It uses stop motion animation to tell a simple story of a lonely boy whose only friends are animals. These include a heartbreakingly ill-fated duck, an amazingly expressive crow and, eventually, the titled wolf. An Oscar well-deserved. It's on Netflix. Queue it up.
What I want to focus on is animation. Once again, the power of the imaginal is more expressive than reality. Jean Paul Sartre writes of the imagination, the story being told as more powerful than the actual events that occurred. Hearing a story, everyone can live the events in their own head, the power of revelations and experiences multiplying and exploding as if the events were taking place all over again. When a story is told, power is unleashed. That's a paraphrase of Sartre - he might be appalled! But this is how animation, and stop-motion animation in particular, works - we instantly know we are in a story and don't need to navigate the trappings of reality. We go with it, allowing it more freedom because of its form, and perhaps that allows us to feel on a different level. The events and the power behind them become more real. There is an intensity of feeling - perhaps the animated characters and places become archetypal, stand-ins for all the real characters and animals that might be in a story like that. When we fill that archetype with substance, that power is unleashed.
Often the events depicted through animation are somewhat impossible. Through the medium, though - and always through story telling - we feel them as if they were real. Disney's "A Christmas Carol" (see last post) did this with 3-D animation. But I must admit I rushed that post after lingering on it too long. I wanted to get to "Peter and the Wolf".
Stop-motion has always fascinated me, with Ray Harryhausen's multiple mergings of monsters and men and Willis O'Brien's King Kong still being the standard bearers for the form. I am confident we can add Tim Burton's work to the honor roll, "Nightmare Before Christmas" being a classic. But "Peter and the Wolf" really belongs in the same conversation.
The power of the film itself is evident enough, but also watch the documentary "Making of" feature. We understand why this film has such power when we see the sets for this film. They are huge, with amazing detail. There is a scene showing Peter in the city in which the buildings look so real, I really wondered how the effect was done. Well, the crew built rather large buildings. An archetypal city, it has more power than if the filmmakers had used "real" buildings.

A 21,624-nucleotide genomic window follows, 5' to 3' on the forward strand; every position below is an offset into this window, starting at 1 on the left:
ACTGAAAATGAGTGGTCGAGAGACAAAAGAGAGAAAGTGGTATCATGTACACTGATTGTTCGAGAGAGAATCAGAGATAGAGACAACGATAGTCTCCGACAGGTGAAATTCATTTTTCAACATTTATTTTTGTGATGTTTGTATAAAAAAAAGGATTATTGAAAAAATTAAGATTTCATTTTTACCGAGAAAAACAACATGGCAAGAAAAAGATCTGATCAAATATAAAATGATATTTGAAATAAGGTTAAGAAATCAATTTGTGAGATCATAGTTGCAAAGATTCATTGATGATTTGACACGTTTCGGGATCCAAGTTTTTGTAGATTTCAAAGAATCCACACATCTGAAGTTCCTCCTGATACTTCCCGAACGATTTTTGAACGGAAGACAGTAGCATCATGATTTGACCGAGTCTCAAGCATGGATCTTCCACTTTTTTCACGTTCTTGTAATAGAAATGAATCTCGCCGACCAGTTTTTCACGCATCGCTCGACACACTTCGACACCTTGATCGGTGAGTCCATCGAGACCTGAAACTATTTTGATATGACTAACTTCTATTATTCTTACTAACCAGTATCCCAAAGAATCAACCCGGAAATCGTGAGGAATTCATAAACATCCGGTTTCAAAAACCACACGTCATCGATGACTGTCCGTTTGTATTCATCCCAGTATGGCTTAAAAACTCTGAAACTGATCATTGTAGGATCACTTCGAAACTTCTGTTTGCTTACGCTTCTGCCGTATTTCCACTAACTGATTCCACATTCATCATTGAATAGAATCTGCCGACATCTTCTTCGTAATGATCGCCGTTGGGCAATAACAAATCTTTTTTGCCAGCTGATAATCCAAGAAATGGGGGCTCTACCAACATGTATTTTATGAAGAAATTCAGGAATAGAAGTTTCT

On a personal note, seeing those sets pulled me back to thoughts from film school. If you have ever tried to make a real film, you realize that it is difficult. You need a group of people working in harmony. Right there is a problem often too big to overcome. You need a huge amount of money, in proportion, for even the smallest and most modest film. Then there is equipment - technology is bringing prices down and quality up, but the costs are still very large. What really surprised me though is the fact that there is also an extreme aversion by filmmakers to taking bold risks. You would think young filmmakers would try anything, but the rigors of school almost always force them to go real and to go straightforward. After forty years or so in business, my film school was just beginning a Production Design department.
While in school, I had tried to get a small film made based on a Japanese myth. It would have required one set that was elaborately created to show the Dry Bed of the River of Souls. It was to be live action, but the design was crucial. If anyone showed any interest in tackling that project, they suggested animation instead. So, when I see a project as big and bold and ultimately successful as this version of "Peter and the Wolf", I can only exult with joy. Really.
My film would have shot in one or two days. "Peter and the Wolf" took five years to make.